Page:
10. Mow your lawn with a reel or electric mower. A gas-powered lawn mower puts out nasty particulate matter that you inhale, and it pollutes in one hour what it takes your car to pollute in twenty miles of driving (at best estimate)!

Faith Matters

Make me to know your ways, O God; teach me your paths. Lead me in your truth, and teach me, for you are the God of my salvation; for you I wait all day long.
Psalm 25:4–5

How does it change our attitude about energy conservation and energy efficiency if we approach them as ways to wait on God? As God instructed humans to keep the creation in Genesis 2:15, how might caring for creation through energy conservation be a faithful following of God’s path?

Walking the Talk

In Dacula, Georgia, Hebron Baptist Church installed new energy-efficient lighting (almost a thousand new bulbs!) and not only has reduced its carbon footprint by a million pounds but is also spending $32,000 less each year in electricity bills. Congregations of many different denominations have done similar replacements and are finding that the economic and environmental payback for their investment is well worth the effort.

From the Earth Day Sunday 2008 resource “The Poverty of Global Climate Change,” National Council of Churches’ Eco-Justice Program.

Excerpted with permission from 50 Ways to Help Save the Earth: How You and Your Church Can Make a Difference by Rebecca Barnes-Davies, published in 2009 by Westminster John Knox Press.

Enter for your chance to win a copy of 50 Ways to Help Save the Earth: How You and Your Church Can Make a Difference. Email your name and address (only once, not 50 times) to contest@bustedhalo.com with 50 Ways Contest in the subject for your chance to win! Winner will be chosen at random, good luck and remember, Busted Halo will be excerpting other sections and offering more chances to win in the near future so don’t get too down on yourself if you didn’t win, though really, you should have won, shame on you!

 
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The Author : Rebecca Barnes-Davies
Rebecca Barnes-Davies has been an environmental activist for well over a decade. She has served as director of Presbyterians Restoring Creation and as a program assistant in the Environmental Justice Office of the Presbyterian Church USA. An independent consultant for environmental and social justice ministry, she is currently studying at Louisville Presbyterian Theological Seminary in Kentucky.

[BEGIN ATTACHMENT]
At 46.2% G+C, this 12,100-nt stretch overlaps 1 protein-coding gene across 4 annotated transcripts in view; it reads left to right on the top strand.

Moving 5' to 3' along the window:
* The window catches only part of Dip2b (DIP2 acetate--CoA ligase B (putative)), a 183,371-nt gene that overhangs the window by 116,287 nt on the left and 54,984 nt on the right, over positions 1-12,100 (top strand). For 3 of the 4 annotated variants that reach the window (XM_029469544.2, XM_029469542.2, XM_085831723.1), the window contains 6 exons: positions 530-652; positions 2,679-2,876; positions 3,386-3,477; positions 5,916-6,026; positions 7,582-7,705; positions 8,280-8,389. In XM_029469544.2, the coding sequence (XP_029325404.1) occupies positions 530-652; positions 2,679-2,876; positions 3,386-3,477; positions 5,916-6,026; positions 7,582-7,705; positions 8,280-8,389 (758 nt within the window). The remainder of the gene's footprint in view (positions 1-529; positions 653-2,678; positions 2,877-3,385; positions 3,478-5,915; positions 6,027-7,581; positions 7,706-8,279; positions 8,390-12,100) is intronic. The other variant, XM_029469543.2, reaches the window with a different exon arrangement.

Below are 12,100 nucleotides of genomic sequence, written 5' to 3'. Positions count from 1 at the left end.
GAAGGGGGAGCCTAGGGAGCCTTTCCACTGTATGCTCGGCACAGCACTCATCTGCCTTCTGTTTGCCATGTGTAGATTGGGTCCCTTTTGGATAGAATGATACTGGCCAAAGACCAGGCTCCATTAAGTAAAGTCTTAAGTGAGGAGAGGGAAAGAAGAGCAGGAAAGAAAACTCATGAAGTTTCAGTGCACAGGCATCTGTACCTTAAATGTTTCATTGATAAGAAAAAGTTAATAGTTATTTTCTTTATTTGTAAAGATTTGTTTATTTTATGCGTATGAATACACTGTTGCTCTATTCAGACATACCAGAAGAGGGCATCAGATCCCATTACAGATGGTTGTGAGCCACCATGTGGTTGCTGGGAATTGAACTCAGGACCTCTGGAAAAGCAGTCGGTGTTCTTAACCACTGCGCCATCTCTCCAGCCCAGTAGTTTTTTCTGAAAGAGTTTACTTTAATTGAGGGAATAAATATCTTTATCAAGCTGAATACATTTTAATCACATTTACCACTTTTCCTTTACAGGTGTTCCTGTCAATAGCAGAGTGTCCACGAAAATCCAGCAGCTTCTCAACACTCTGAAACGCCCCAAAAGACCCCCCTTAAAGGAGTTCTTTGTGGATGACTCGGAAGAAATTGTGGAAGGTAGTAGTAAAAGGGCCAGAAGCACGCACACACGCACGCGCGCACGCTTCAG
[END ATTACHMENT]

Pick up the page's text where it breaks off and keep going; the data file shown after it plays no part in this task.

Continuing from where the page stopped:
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  • Matt

    Megan, I think you are looking at this article as something it’s not. It’s not claiming to solve all the problems on the planet; this chapter is doing EXACTLY what it says it would do-reduce energy consumption.

    Because one person might not be able to affect the change that is needed to solve the earth’s greatest problems than they should just ignore basic tips like turning off the light when you aren’t using it? C’mon.

  • Megan

    I really do appreciate that faith communities are getting on board with environmentalism, honestly I do, but I take serious issue with the statement ” it is essential that we learn the most important ways to reduce our personal energy consumption. Small commitments add up.” Because the truth is, small commitments on a personal level DON’T add up, at least not to any quantity that is going to be effective at addressing the looming environmental crisis. Living simply is effective as a personal faith commitment; no argument there. But personal consumer choices will not make the difference that is needed. The only way for us to make the kind of difference that our planet requires, at this point in history, is to push for dramatic global changes in the way our industrial, consumer, military institutions operate. Without that kind of change, we are just going to be happily installing efficient lightbulbs while the world burns down around us. There is a timely essay on the subject today which can be read here: http://www.commondreams.org/view/2009/07/08. It is entitled “Forget Shorter Showers: Why Personal Change does not Equal Political Change.” I encourage all faithful people to read it, and allow themselves to be challenged to a more radical discipleship… beyond reducing their dryer usage.